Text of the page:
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WILLIAM STUBBS Seventeen lectures on the study of medieval and modern history and kindred subjects


Sir John Froissart's Chronicles of England, France, Spain and the Ajoining Countries from the latter part of the reign of Edward II to the coronation of Henry IV in 12 volumes 

Chronicles of Enguerrand De Monstrelet (Sir John Froissart's Chronicles continuation) in 13 volumes 

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Seventeen lectures on the study of medieval and modern history and kindred subjects
page 116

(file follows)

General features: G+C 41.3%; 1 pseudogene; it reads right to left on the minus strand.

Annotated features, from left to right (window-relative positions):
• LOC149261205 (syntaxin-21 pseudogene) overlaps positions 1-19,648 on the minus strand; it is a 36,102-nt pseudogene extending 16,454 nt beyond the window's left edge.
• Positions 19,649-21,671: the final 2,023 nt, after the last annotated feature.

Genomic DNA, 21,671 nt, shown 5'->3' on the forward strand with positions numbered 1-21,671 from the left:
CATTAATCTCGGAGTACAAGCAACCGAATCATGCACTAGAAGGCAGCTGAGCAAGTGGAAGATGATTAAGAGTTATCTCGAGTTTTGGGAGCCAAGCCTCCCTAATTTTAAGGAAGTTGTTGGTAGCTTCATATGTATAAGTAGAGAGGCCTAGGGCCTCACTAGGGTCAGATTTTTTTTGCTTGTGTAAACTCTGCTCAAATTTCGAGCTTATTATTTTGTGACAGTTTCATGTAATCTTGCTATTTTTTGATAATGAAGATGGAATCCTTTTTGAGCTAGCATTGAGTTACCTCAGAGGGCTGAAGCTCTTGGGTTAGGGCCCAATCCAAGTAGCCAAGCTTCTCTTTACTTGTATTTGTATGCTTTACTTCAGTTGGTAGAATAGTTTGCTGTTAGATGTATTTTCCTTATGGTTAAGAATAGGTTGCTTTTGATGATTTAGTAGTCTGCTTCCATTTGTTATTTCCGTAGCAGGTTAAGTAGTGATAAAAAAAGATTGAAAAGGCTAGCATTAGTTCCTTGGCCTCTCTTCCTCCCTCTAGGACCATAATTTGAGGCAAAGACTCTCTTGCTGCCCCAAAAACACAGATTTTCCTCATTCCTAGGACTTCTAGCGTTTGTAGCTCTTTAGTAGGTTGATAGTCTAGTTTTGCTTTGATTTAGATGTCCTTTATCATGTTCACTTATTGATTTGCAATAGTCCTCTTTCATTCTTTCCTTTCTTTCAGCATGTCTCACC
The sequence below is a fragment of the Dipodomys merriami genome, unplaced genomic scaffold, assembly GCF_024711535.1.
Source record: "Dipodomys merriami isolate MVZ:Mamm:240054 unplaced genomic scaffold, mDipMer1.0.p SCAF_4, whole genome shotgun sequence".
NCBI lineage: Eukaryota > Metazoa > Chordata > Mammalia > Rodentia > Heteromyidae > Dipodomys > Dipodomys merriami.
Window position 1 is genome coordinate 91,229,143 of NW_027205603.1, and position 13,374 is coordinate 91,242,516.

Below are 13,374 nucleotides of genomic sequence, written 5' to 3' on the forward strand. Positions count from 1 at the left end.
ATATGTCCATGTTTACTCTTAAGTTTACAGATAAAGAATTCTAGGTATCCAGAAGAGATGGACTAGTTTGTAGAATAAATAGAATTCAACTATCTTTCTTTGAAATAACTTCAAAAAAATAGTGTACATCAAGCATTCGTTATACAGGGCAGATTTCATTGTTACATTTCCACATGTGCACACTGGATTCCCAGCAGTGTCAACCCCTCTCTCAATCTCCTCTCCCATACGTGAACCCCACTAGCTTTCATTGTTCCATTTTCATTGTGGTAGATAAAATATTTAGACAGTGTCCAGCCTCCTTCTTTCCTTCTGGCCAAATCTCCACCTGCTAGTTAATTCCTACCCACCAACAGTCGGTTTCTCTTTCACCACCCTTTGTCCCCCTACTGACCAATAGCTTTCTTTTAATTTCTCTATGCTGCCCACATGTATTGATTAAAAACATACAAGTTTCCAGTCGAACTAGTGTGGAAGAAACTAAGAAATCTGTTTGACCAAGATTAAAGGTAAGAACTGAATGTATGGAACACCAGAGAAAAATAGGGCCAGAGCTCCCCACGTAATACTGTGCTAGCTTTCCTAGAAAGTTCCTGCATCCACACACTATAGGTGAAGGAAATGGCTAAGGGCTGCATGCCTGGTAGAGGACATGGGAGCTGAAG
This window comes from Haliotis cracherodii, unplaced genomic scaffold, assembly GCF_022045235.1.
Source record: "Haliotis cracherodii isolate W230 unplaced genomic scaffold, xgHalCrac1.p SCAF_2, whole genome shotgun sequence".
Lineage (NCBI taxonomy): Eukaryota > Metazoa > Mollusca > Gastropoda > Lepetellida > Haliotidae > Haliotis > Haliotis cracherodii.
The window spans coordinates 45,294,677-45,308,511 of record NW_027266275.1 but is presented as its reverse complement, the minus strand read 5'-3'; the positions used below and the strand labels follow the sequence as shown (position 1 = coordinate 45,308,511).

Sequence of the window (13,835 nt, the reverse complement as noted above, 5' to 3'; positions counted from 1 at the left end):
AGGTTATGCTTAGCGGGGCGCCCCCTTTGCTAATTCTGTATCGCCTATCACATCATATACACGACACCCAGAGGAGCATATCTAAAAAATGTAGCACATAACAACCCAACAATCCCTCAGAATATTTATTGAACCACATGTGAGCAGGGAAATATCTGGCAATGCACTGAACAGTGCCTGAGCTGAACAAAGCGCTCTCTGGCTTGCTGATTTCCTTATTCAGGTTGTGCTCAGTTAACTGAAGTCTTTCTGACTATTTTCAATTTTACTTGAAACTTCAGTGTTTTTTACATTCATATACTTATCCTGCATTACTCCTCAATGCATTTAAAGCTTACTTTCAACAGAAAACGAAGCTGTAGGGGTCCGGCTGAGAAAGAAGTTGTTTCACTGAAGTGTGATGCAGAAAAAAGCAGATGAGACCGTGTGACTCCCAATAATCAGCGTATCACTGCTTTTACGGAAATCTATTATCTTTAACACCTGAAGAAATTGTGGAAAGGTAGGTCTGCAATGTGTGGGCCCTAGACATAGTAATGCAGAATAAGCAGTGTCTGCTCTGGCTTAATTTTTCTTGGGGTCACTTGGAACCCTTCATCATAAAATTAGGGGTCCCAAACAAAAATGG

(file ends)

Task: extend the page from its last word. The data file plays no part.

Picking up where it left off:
MEDIEVAL HISTORY. [V. no as to right or wrong, good or evil, acquittal or condemnation, is to be looked for ; and on which we may say that, as often the height of courage is to say I dare not, and the height of love is to say I will not, so the height of wisdom is to have learned to say, I do not know. I will however leave this point, as it is one on which I may have to say a word under my third head. The next point after determining the nature of the disciplinary value ascribed to historical study, especially modern historical study, is the question of method. And as I have already said that it does not follow that the best method of studying History in one aspect is the best way of studying it in the other two, I will, for the sake of simplicity, go directly to our own idea of teaching in this place as exemplified in the Examination Statute. That statute was the result of a good deal of consideration and discussion between men of very different views and extent of experience, and I do not know that I should venture to say that it is incapable of improvement ; but it has worked well, and any improvement that may be made in it must be made on the lines of its own plan, which seem to me complete. I take it, however, as a peg for more general remarks. The main feature of it is, as you are doubtless aware, the threefold division into, first, a continuous reading of our national History, second, an epochal treatment of a portion of general European History, and thirdly, the special study of some character or period in the original authorities. The plan thus aims at realising two of the ideas which I discussed the other day, although of course only by way of introduction to the larger fulfilment of the promise ; it attempts in the continuous reading of one subject to convey the lesson of continuity, and in the special subject to invite the student to see what original sources are like, and what is the pleasurable work of studying them.

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